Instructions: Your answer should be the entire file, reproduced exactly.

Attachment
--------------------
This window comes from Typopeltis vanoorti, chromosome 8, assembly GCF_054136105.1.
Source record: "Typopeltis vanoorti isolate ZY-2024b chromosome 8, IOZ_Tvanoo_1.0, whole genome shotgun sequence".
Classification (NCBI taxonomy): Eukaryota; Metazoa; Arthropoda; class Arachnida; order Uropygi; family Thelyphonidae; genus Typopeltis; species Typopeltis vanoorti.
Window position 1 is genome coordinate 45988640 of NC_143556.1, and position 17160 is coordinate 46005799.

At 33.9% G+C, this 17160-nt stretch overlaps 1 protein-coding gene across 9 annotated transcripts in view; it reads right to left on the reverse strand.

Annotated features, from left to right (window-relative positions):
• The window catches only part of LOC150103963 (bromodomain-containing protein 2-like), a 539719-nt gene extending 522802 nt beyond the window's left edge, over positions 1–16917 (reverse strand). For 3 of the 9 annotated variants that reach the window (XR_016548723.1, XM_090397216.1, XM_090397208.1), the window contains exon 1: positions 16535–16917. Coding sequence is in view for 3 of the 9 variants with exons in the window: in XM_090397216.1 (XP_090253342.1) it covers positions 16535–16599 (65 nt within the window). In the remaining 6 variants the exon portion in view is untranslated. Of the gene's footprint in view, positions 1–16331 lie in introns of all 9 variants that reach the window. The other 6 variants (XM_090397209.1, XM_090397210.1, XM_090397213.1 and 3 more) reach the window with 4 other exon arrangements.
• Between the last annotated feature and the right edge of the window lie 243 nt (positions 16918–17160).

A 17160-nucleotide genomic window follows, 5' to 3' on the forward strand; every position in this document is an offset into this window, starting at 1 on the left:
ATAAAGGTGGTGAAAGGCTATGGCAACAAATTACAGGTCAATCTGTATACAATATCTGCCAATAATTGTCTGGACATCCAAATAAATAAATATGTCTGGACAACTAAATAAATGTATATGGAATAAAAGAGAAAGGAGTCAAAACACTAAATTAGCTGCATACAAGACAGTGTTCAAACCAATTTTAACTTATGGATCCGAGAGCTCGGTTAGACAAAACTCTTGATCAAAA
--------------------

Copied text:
This window comes from Typopeltis vanoorti, chromosome 8, assembly GCF_054136105.1.
Source record: "Typopeltis vanoorti isolate ZY-2024b chromosome 8, IOZ_Tvanoo_1.0, whole genome shotgun sequence".
Classification (NCBI taxonomy): Eukaryota; Metazoa; Arthropoda; class Arachnida; order Uropygi; family Thelyphonidae; genus Typopeltis; species Typopeltis vanoorti.
Window position 1 is genome coordinate 45988640 of NC_143556.1, and position 17160 is coordinate 46005799.

At 33.9% G+C, this 17160-nt stretch overlaps 1 protein-coding gene across 9 annotated transcripts in view; it reads right to left on the reverse strand.

Annotated features, from left to right (window-relative positions):
• The window catches only part of LOC150103963 (bromodomain-containing protein 2-like), a 539719-nt gene extending 522802 nt beyond the window's left edge, over positions 1–16917 (reverse strand). For 3 of the 9 annotated variants that reach the window (XR_016548723.1, XM_090397216.1, XM_090397208.1), the window contains exon 1: positions 16535–16917. Coding sequence is in view for 3 of the 9 variants with exons in the window: in XM_090397216.1 (XP_090253342.1) it covers positions 16535–16599 (65 nt within the window). In the remaining 6 variants the exon portion in view is untranslated. Of the gene's footprint in view, positions 1–16331 lie in introns of all 9 variants that reach the window. The other 6 variants (XM_090397209.1, XM_090397210.1, XM_090397213.1 and 3 more) reach the window with 4 other exon arrangements.
• Between the last annotated feature and the right edge of the window lie 243 nt (positions 16918–17160).

A 17160-nucleotide genomic window follows, 5' to 3' on the forward strand; every position in this document is an offset into this window, starting at 1 on the left:
ATAAAGGTGGTGAAAGGCTATGGCAACAAATTACAGGTCAATCTGTATACAATATCTGCCAATAATTGTCTGGACATCCAAATAAATAAATATGTCTGGACAACTAAATAAATGTATATGGAATAAAAGAGAAAGGAGTCAAAACACTAAATTAGCTGCATACAAGACAGTGTTCAAACCAATTTTAACTTATGGATCCGAGAGCTCGGTTAGACAAAACTCTTGATCAAAA